Previous page Next page


ISO Sensitivity / Noise levels

ISO equivalence on a digital camera is the ability to increase the sensitivity of the sensor to enable faster shutter speeds and/or better performance in low light. The way this works in a digital camera is by "turning up the volume" on the CCD's signal amplifiers. Nothing is without its price however and doing so also amplifies any noise that may be present and often affects colour saturation.

The Coolpix 5700 provides four selectable ISO sensitivities of ISO 100, 200, 400 and 800. The latter is noted as not producing optimum results (high noise) and so appears in red when selected.

Our noise comparison test involves shooting a colour patch chart (a GretagMacBeth ColorChecker) at the full range of ISO sensitivities and then measuring luminance and RGB noise at a 'mid' grey patch.

Note that this is a modification to our previous noise test which only measured luminance noise. The new test now provides a graph of luminance noise for each selectable sensitivity as well as individual RGB channel noise.

Nikon Coolpix 5700 vs. Minolta DiMAGE 7i

Image sharpening set to 'Normal' on both cameras, white balance preset other settings as default. Measurements taken at approximately 21°C (~70°F). Lighting was daylight.

  ISO 100
Nikon Coolpix 5700
1/56 sec, F4.4
Minolta DiMAGE 7i
1/60 sec, F4.5
 Original crop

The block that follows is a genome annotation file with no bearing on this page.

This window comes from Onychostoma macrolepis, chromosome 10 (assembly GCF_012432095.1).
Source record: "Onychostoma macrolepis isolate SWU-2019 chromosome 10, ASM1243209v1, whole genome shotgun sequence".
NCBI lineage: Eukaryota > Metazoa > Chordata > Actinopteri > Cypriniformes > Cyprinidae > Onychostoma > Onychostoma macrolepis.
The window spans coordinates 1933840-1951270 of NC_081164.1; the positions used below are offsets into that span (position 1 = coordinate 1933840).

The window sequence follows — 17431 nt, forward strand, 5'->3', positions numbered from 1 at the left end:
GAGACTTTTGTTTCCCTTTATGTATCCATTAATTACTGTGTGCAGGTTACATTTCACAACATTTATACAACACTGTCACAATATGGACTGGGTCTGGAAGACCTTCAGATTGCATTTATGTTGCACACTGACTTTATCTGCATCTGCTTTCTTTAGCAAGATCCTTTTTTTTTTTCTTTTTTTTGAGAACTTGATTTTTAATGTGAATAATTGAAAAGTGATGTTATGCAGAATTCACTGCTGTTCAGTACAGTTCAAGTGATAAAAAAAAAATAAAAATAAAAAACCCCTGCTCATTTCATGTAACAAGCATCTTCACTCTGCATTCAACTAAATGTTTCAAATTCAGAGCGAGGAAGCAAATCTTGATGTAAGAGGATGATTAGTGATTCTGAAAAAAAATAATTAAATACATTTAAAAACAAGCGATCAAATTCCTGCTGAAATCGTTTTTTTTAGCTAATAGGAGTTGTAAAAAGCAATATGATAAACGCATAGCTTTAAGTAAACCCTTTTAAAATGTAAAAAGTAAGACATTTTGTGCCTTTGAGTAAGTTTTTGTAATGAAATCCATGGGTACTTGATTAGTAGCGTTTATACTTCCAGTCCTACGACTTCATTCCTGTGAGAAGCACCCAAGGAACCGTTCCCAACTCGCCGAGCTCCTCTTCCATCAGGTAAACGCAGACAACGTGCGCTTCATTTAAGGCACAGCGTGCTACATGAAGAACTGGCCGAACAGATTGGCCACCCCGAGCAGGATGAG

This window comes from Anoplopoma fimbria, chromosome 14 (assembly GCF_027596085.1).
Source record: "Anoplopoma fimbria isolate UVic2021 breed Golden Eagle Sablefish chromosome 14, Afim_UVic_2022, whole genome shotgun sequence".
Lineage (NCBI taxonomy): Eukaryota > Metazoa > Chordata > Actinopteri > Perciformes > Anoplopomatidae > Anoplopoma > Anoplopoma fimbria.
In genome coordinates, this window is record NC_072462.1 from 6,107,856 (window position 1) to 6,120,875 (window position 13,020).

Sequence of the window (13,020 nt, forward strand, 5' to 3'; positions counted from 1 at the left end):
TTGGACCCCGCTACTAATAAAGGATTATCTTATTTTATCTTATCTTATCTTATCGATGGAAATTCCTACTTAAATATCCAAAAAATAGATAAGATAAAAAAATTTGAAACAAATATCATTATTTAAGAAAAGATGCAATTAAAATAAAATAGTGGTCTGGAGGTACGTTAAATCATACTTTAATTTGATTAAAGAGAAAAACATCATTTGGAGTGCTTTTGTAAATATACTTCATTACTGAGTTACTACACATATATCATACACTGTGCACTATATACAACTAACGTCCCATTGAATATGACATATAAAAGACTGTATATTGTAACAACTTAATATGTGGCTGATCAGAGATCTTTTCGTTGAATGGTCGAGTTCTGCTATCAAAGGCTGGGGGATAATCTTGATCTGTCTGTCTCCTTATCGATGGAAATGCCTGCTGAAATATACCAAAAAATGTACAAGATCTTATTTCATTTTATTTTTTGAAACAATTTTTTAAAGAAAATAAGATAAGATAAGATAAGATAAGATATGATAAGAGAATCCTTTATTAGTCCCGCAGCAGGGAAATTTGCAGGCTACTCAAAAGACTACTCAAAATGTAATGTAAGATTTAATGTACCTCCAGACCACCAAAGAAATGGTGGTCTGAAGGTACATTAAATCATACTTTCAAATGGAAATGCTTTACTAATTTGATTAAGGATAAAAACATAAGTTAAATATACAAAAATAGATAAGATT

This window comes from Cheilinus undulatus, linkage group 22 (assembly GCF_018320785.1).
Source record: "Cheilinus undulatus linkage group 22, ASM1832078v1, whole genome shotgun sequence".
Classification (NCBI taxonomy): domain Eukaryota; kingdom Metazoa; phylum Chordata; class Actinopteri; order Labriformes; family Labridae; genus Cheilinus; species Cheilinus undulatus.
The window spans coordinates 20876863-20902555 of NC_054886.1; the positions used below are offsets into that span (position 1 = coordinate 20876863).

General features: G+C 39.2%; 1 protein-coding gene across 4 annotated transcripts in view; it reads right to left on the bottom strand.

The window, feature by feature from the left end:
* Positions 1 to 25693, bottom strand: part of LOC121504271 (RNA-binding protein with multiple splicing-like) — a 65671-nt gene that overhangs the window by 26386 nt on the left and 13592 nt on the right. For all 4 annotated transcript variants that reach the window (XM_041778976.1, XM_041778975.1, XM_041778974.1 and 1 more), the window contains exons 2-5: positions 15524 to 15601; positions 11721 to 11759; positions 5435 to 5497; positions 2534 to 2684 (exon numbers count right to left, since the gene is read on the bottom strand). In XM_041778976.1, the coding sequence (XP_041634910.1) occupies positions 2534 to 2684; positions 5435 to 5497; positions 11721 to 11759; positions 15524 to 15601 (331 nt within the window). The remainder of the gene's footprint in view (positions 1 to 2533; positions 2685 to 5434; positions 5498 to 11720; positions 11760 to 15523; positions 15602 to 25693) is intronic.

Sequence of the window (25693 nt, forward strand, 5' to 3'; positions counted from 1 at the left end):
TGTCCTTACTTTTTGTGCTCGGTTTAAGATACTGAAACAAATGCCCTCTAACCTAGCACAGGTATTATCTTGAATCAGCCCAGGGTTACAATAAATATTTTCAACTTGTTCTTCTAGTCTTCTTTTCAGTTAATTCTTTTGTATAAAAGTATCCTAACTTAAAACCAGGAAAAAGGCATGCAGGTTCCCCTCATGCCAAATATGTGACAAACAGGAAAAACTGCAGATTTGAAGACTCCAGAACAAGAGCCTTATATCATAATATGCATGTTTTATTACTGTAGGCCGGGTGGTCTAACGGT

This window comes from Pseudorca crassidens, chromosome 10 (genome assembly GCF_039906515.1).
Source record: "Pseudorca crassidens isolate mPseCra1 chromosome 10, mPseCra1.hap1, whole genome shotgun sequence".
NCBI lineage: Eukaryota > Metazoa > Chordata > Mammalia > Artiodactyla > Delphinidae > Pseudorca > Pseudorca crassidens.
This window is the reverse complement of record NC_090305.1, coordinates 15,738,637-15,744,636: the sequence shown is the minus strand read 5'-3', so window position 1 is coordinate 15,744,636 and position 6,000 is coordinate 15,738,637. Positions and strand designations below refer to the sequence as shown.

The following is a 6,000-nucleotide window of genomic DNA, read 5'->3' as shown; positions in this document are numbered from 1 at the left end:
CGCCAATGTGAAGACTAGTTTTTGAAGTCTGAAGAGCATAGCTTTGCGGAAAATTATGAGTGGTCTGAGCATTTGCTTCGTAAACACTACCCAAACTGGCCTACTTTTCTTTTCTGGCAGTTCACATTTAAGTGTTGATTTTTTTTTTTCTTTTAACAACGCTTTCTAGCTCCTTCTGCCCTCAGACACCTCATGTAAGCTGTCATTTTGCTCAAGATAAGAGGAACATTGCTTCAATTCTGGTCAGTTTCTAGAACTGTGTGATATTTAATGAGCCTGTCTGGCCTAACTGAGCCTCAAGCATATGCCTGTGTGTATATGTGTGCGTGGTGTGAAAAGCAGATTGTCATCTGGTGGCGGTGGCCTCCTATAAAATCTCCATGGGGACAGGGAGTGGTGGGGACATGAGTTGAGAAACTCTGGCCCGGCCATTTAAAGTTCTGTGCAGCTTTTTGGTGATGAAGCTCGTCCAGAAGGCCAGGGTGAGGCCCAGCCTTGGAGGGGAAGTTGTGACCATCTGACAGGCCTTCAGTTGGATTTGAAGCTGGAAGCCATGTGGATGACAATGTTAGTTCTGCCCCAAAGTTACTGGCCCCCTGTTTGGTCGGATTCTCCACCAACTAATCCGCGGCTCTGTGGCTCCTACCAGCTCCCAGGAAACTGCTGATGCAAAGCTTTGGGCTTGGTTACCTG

Red channel
 Green channel
 Blue channel
 
  ISO 200
Nikon Coolpix 5700
1/111 sec, F4.4
Minolta DiMAGE 7i
1/125 sec, F4.5
 Original crop
 Red channel
 Green channel
 Blue channel
 
  ISO 400
Nikon Coolpix 5700
1/208 sec, F4.4
Minolta DiMAGE 7i
1/250 sec, F4.5
 Original crop
 Red channel
 Green channel
 Blue channel
 
  ISO 800
Nikon Coolpix 5700
1/428 sec, F4.4
Minolta DiMAGE 7i
1/500 sec, F4.5
 Original crop
 Red channel
 Green channel
 Blue channel

As far as we know these two cameras use the same 2/3" CCD sensor, and as you can see they produce very similar levels of noise, although obviously different image processing delivers slightly different 'looking' noise. The D7i has much more visible at ISO 100 than the 5700, more so than is indiciated by the crop above. The 5700's noise doesn't increase that much at ISO 200, at ISO 400 noise is visible (although shooting to reduce in size later this wouldn't show up). At ISO 800 noise becomes much more dominant and would be only useful in extreme situations.

Luminance noise graph

Note that ISO sensitivity is on the horizontal axis of this graph. As the above graph indicates luminance noise at the selected sensitivity is very similar with the 5700 exhibiting less noise than the D7i at ISO 100 and the two drawing level at ISO 400.

RGB noise graph

As we'd expect both cameras exhibit less noise in the green channel (because there are double the number of green pixels on a GRGB Bayer pattern CCD), both cameras exhibit most of their noise in the red channel. Red channel noise tends to be most visible in light blue skies.

Previous page Next page

Comments